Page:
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minuet

Syllabification: min·u·et
Pronunciation: /ˌminyəˈwet
 
/

Definition of minuet in English:

noun

1A slow, stately ballroom dance for two in triple time, popular especially in the 18th century.
Example sentences
  • Under the direction of instructor Shirley Agate-Proust from the Alberta Ballet School of Dance, a group of dancers in period costumes will recreate baroque dances including a minuet and a gavotte.
  • He also celebrates the minuet, of all dances the one that most clearly captures the blend of pastoral elegance and amorous desire that becomes synonymous with the ballet itself.
  • Louie, who dances a shaky minuet if properly guided, seemed like a shoo-in.
1.1A piece of music in triple time in the style of a minuet, typically as a movement in a suite, sonata, or symphony and frequently coupled with a trio.
Example sentences
  • From Beethoven onwards the traditional place of the minuet in symphonies and chamber music began to be taken over by the scherzo.
  • Touches are varied, legato, staccato - at times both used together in separate hands, and forms include simple sonata form, minuet, rondo, and theme and variations.
  • The minuet character of the music, and the polka quotations, are displayed by the alternating, more static, poses of individual female dancers, with a pas de deux of male and female to provide a more rustic appearance.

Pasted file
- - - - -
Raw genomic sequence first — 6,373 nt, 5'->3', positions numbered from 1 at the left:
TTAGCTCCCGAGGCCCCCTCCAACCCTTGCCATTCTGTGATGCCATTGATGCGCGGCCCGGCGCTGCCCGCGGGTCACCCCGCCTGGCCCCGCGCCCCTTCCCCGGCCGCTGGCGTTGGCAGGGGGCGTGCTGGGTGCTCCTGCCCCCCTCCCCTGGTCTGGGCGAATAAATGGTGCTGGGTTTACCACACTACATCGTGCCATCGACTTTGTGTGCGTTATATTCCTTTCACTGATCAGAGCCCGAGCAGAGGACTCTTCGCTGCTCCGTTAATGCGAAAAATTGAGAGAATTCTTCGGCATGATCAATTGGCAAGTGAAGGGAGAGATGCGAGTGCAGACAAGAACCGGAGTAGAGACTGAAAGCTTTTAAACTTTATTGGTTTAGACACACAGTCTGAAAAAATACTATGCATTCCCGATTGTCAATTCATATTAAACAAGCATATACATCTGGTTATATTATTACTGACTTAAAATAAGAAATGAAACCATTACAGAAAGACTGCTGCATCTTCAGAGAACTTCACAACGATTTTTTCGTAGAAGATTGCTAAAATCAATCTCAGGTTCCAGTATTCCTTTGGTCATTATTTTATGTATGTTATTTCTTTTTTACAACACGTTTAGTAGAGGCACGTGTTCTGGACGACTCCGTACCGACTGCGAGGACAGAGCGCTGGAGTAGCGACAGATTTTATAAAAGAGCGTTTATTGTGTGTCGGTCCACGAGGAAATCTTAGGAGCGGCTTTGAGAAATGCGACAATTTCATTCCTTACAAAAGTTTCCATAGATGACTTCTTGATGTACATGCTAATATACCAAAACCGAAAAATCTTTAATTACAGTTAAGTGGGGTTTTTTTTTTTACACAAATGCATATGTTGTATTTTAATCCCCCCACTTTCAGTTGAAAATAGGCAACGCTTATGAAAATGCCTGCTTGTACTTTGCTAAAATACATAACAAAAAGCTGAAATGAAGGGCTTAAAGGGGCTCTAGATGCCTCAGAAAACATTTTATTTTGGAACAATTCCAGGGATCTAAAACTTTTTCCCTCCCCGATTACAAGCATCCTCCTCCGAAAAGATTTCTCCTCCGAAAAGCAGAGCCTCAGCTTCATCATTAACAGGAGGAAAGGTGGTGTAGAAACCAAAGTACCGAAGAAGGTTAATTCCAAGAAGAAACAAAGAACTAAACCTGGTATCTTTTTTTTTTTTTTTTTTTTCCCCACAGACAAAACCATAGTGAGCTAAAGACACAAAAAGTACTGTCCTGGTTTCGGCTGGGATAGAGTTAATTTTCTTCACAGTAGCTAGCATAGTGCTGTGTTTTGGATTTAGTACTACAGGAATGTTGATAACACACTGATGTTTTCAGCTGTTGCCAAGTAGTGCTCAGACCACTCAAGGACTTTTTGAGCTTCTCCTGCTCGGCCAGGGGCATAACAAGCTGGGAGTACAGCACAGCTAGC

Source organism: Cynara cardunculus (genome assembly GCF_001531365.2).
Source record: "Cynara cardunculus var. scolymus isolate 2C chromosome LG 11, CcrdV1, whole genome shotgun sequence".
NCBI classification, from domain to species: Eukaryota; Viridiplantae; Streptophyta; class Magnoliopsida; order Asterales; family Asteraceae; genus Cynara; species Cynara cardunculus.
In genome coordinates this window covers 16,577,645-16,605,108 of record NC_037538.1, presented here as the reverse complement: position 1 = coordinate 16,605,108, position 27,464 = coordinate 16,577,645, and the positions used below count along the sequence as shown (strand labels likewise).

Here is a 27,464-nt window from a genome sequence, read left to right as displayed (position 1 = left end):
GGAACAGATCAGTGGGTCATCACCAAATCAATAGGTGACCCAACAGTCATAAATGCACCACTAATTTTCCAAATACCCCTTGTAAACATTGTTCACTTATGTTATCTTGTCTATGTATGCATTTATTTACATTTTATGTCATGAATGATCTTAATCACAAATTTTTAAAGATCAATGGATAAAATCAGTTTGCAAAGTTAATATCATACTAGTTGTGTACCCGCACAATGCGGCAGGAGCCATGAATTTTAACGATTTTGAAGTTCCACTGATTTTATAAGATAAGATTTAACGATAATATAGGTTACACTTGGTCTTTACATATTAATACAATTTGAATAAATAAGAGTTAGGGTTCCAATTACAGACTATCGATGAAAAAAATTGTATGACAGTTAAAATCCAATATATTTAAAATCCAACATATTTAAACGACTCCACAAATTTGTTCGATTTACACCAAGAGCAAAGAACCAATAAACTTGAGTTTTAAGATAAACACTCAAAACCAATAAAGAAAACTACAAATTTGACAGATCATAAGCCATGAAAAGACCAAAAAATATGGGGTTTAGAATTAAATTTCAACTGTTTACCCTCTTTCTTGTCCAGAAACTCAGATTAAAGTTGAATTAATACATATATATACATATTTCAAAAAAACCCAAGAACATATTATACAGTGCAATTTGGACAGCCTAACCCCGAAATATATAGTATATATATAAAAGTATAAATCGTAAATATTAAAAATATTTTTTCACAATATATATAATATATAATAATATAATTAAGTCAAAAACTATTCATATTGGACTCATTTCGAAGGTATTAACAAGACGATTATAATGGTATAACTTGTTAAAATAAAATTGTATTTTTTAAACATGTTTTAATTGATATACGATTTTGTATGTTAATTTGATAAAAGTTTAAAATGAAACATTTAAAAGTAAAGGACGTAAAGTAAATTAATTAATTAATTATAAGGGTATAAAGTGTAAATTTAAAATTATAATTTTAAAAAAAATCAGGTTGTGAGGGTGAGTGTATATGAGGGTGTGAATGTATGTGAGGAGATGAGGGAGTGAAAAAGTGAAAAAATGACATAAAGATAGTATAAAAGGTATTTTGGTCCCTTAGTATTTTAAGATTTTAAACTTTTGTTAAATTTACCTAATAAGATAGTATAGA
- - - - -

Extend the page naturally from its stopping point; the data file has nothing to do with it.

verb (minuets, minueting, minueted)

[no object] Back to top  
Dance a minuet.
Example sentences
  • They marched, minueted, clambered and flipped up and down backs, and skipped with their partners folk- dance style.
  • The play's prologue, in yet another fully stretched example, is delivered in contemporary attire, before the cast minueting in period costumes.

Origin

late 17th century: from French menuet, 'fine, delicate', diminutive (used as a noun) of menu 'small'.

More
  • menu from (mid 19th century):

    When people first used menu in English they treated it as a foreign word, printing it in italic type, and perhaps pronouncing it in a ‘French’ way. The word means ‘detailed list’ in French, and is a use of menu ‘small, detailed’ from Latin minutus ‘small’, the source of minute, mince, minutiae (mid 18th century) ‘small, precise or trivial details’, the delicate dance the minuet (late 17th century), and diminish. Applied to a list of dishes available in a restaurant, it dates from the mid 19th century; by the 20th it was fully anglicized, and by the 1960s could also mean ‘a list of facilities or commands displayed on a computer screen’.

Definition of minuet in:

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Word of the day terpsichorean
Pronunciation: ˌtəːpsɪkəˈriːən
adjective
relating to dancing